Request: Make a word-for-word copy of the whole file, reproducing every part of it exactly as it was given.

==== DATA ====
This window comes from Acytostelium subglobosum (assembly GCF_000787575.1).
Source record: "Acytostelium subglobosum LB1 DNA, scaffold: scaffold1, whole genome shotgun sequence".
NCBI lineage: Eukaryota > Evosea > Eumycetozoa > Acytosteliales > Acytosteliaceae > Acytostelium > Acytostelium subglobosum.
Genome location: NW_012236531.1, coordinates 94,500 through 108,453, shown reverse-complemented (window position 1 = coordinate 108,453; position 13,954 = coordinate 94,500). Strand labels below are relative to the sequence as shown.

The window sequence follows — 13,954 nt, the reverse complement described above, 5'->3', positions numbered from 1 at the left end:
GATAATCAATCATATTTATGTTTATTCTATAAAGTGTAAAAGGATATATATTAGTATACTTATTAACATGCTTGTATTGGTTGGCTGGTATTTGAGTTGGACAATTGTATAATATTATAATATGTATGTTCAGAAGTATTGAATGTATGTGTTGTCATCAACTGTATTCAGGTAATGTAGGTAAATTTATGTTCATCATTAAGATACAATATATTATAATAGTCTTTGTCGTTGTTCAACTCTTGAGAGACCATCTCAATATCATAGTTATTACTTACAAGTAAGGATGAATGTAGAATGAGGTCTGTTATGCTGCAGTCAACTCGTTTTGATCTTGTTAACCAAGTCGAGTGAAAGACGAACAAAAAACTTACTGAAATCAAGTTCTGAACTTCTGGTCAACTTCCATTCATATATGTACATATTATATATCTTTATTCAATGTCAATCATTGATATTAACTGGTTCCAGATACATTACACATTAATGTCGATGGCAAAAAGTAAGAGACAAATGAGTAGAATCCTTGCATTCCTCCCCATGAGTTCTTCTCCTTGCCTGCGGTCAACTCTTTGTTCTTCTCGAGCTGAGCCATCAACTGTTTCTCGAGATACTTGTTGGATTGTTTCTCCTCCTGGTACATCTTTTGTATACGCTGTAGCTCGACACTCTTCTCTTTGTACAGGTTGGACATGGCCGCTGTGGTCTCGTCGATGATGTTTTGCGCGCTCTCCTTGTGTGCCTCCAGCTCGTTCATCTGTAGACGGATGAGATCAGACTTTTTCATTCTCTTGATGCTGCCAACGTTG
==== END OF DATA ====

This window comes from Acytostelium subglobosum (assembly GCF_000787575.1).
Source record: "Acytostelium subglobosum LB1 DNA, scaffold: scaffold1, whole genome shotgun sequence".
NCBI lineage: Eukaryota > Evosea > Eumycetozoa > Acytosteliales > Acytosteliaceae > Acytostelium > Acytostelium subglobosum.
Genome location: NW_012236531.1, coordinates 94,500 through 108,453, shown reverse-complemented (window position 1 = coordinate 108,453; position 13,954 = coordinate 94,500). Strand labels below are relative to the sequence as shown.

The window sequence follows — 13,954 nt, the reverse complement described above, 5'->3', positions numbered from 1 at the left end:
GATAATCAATCATATTTATGTTTATTCTATAAAGTGTAAAAGGATATATATTAGTATACTTATTAACATGCTTGTATTGGTTGGCTGGTATTTGAGTTGGACAATTGTATAATATTATAATATGTATGTTCAGAAGTATTGAATGTATGTGTTGTCATCAACTGTATTCAGGTAATGTAGGTAAATTTATGTTCATCATTAAGATACAATATATTATAATAGTCTTTGTCGTTGTTCAACTCTTGAGAGACCATCTCAATATCATAGTTATTACTTACAAGTAAGGATGAATGTAGAATGAGGTCTGTTATGCTGCAGTCAACTCGTTTTGATCTTGTTAACCAAGTCGAGTGAAAGACGAACAAAAAACTTACTGAAATCAAGTTCTGAACTTCTGGTCAACTTCCATTCATATATGTACATATTATATATCTTTATTCAATGTCAATCATTGATATTAACTGGTTCCAGATACATTACACATTAATGTCGATGGCAAAAAGTAAGAGACAAATGAGTAGAATCCTTGCATTCCTCCCCATGAGTTCTTCTCCTTGCCTGCGGTCAACTCTTTGTTCTTCTCGAGCTGAGCCATCAACTGTTTCTCGAGATACTTGTTGGATTGTTTCTCCTCCTGGTACATCTTTTGTATACGCTGTAGCTCGACACTCTTCTCTTTGTACAGGTTGGACATGGCCGCTGTGGTCTCGTCGATGATGTTTTGCGCGCTCTCCTTGTGTGCCTCCAGCTCGTTCATCTGTAGACGGATGAGATCAGACTTTTTCATTCTCTTGATGCTGCCAACGTTG